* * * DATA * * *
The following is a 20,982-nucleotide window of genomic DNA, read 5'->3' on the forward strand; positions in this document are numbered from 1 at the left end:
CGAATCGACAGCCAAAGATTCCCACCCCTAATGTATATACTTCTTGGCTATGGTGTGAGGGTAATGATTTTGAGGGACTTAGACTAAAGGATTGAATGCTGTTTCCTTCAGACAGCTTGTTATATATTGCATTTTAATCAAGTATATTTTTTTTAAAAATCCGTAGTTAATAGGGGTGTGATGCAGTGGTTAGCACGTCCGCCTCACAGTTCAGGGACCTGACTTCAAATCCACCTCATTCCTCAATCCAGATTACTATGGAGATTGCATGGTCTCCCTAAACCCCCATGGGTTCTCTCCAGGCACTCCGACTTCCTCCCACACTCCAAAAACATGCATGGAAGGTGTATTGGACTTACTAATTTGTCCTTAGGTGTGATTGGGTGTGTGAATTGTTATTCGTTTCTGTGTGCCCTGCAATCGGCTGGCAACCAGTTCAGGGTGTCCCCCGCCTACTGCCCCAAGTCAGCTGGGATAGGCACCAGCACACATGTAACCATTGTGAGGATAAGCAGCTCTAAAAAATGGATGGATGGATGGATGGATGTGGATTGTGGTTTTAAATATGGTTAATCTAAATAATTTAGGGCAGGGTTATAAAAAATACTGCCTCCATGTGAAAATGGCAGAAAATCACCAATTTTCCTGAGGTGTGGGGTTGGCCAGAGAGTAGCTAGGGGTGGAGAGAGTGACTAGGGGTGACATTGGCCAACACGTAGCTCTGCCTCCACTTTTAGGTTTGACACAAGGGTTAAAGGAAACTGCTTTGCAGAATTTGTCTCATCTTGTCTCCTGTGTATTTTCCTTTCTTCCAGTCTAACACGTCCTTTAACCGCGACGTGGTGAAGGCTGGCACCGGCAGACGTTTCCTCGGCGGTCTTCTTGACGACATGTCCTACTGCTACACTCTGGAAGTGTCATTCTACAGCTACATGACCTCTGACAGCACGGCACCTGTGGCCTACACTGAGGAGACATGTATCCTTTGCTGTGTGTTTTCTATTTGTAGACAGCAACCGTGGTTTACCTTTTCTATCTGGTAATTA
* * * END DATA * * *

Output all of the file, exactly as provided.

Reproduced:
The following is a 20,982-nucleotide window of genomic DNA, read 5'->3' on the forward strand; positions in this document are numbered from 1 at the left end:
CGAATCGACAGCCAAAGATTCCCACCCCTAATGTATATACTTCTTGGCTATGGTGTGAGGGTAATGATTTTGAGGGACTTAGACTAAAGGATTGAATGCTGTTTCCTTCAGACAGCTTGTTATATATTGCATTTTAATCAAGTATATTTTTTTTAAAAATCCGTAGTTAATAGGGGTGTGATGCAGTGGTTAGCACGTCCGCCTCACAGTTCAGGGACCTGACTTCAAATCCACCTCATTCCTCAATCCAGATTACTATGGAGATTGCATGGTCTCCCTAAACCCCCATGGGTTCTCTCCAGGCACTCCGACTTCCTCCCACACTCCAAAAACATGCATGGAAGGTGTATTGGACTTACTAATTTGTCCTTAGGTGTGATTGGGTGTGTGAATTGTTATTCGTTTCTGTGTGCCCTGCAATCGGCTGGCAACCAGTTCAGGGTGTCCCCCGCCTACTGCCCCAAGTCAGCTGGGATAGGCACCAGCACACATGTAACCATTGTGAGGATAAGCAGCTCTAAAAAATGGATGGATGGATGGATGGATGTGGATTGTGGTTTTAAATATGGTTAATCTAAATAATTTAGGGCAGGGTTATAAAAAATACTGCCTCCATGTGAAAATGGCAGAAAATCACCAATTTTCCTGAGGTGTGGGGTTGGCCAGAGAGTAGCTAGGGGTGGAGAGAGTGACTAGGGGTGACATTGGCCAACACGTAGCTCTGCCTCCACTTTTAGGTTTGACACAAGGGTTAAAGGAAACTGCTTTGCAGAATTTGTCTCATCTTGTCTCCTGTGTATTTTCCTTTCTTCCAGTCTAACACGTCCTTTAACCGCGACGTGGTGAAGGCTGGCACCGGCAGACGTTTCCTCGGCGGTCTTCTTGACGACATGTCCTACTGCTACACTCTGGAAGTGTCATTCTACAGCTACATGACCTCTGACAGCACGGCACCTGTGGCCTACACTGAGGAGACATGTATCCTTTGCTGTGTGTTTTCTATTTGTAGACAGCAACCGTGGTTTACCTTTTCTATCTGGTAATTA